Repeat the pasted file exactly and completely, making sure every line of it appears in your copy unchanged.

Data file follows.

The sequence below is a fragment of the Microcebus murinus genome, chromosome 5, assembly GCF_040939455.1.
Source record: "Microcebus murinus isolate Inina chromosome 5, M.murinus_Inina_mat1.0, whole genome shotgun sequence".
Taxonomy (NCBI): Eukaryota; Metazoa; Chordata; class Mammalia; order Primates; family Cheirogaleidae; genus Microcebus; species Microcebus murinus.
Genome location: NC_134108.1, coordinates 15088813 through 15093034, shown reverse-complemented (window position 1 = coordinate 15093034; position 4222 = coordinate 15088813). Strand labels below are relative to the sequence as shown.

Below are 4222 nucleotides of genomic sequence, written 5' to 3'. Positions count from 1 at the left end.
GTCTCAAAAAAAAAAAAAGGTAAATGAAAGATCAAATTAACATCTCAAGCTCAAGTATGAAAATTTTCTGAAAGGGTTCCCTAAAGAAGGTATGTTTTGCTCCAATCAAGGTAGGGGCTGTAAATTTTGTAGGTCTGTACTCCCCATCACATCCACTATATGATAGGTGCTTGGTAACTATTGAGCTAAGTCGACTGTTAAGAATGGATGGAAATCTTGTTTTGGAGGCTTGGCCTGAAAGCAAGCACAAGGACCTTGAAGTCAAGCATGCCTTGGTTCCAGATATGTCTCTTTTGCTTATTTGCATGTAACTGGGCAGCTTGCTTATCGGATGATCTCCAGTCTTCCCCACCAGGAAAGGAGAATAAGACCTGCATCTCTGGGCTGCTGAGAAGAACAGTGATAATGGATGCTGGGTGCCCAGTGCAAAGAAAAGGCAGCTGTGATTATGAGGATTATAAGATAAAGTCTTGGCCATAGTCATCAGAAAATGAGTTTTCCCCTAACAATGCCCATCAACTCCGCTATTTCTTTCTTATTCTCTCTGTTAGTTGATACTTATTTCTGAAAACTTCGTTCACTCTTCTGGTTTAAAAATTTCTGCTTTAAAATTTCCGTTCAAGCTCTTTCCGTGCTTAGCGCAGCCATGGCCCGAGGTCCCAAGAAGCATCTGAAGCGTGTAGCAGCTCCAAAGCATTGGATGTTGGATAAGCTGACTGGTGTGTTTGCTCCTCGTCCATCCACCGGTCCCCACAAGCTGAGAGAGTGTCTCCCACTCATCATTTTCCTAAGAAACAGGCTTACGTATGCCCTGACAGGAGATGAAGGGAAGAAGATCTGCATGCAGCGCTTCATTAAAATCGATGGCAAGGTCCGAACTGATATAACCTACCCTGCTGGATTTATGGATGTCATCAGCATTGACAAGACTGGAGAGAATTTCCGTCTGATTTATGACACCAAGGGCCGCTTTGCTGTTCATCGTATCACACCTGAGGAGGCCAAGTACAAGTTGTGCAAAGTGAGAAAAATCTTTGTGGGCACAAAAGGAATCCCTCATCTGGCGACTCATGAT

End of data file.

The sequence below is a fragment of the Microcebus murinus genome, chromosome 5, assembly GCF_040939455.1.
Source record: "Microcebus murinus isolate Inina chromosome 5, M.murinus_Inina_mat1.0, whole genome shotgun sequence".
Taxonomy (NCBI): Eukaryota; Metazoa; Chordata; class Mammalia; order Primates; family Cheirogaleidae; genus Microcebus; species Microcebus murinus.
Genome location: NC_134108.1, coordinates 15088813 through 15093034, shown reverse-complemented (window position 1 = coordinate 15093034; position 4222 = coordinate 15088813). Strand labels below are relative to the sequence as shown.

Below are 4222 nucleotides of genomic sequence, written 5' to 3'. Positions count from 1 at the left end.
GTCTCAAAAAAAAAAAAAGGTAAATGAAAGATCAAATTAACATCTCAAGCTCAAGTATGAAAATTTTCTGAAAGGGTTCCCTAAAGAAGGTATGTTTTGCTCCAATCAAGGTAGGGGCTGTAAATTTTGTAGGTCTGTACTCCCCATCACATCCACTATATGATAGGTGCTTGGTAACTATTGAGCTAAGTCGACTGTTAAGAATGGATGGAAATCTTGTTTTGGAGGCTTGGCCTGAAAGCAAGCACAAGGACCTTGAAGTCAAGCATGCCTTGGTTCCAGATATGTCTCTTTTGCTTATTTGCATGTAACTGGGCAGCTTGCTTATCGGATGATCTCCAGTCTTCCCCACCAGGAAAGGAGAATAAGACCTGCATCTCTGGGCTGCTGAGAAGAACAGTGATAATGGATGCTGGGTGCCCAGTGCAAAGAAAAGGCAGCTGTGATTATGAGGATTATAAGATAAAGTCTTGGCCATAGTCATCAGAAAATGAGTTTTCCCCTAACAATGCCCATCAACTCCGCTATTTCTTTCTTATTCTCTCTGTTAGTTGATACTTATTTCTGAAAACTTCGTTCACTCTTCTGGTTTAAAAATTTCTGCTTTAAAATTTCCGTTCAAGCTCTTTCCGTGCTTAGCGCAGCCATGGCCCGAGGTCCCAAGAAGCATCTGAAGCGTGTAGCAGCTCCAAAGCATTGGATGTTGGATAAGCTGACTGGTGTGTTTGCTCCTCGTCCATCCACCGGTCCCCACAAGCTGAGAGAGTGTCTCCCACTCATCATTTTCCTAAGAAACAGGCTTACGTATGCCCTGACAGGAGATGAAGGGAAGAAGATCTGCATGCAGCGCTTCATTAAAATCGATGGCAAGGTCCGAACTGATATAACCTACCCTGCTGGATTTATGGATGTCATCAGCATTGACAAGACTGGAGAGAATTTCCGTCTGATTTATGACACCAAGGGCCGCTTTGCTGTTCATCGTATCACACCTGAGGAGGCCAAGTACAAGTTGTGCAAAGTGAGAAAAATCTTTGTGGGCACAAAAGGAATCCCTCATCTGGCGACTCATGAT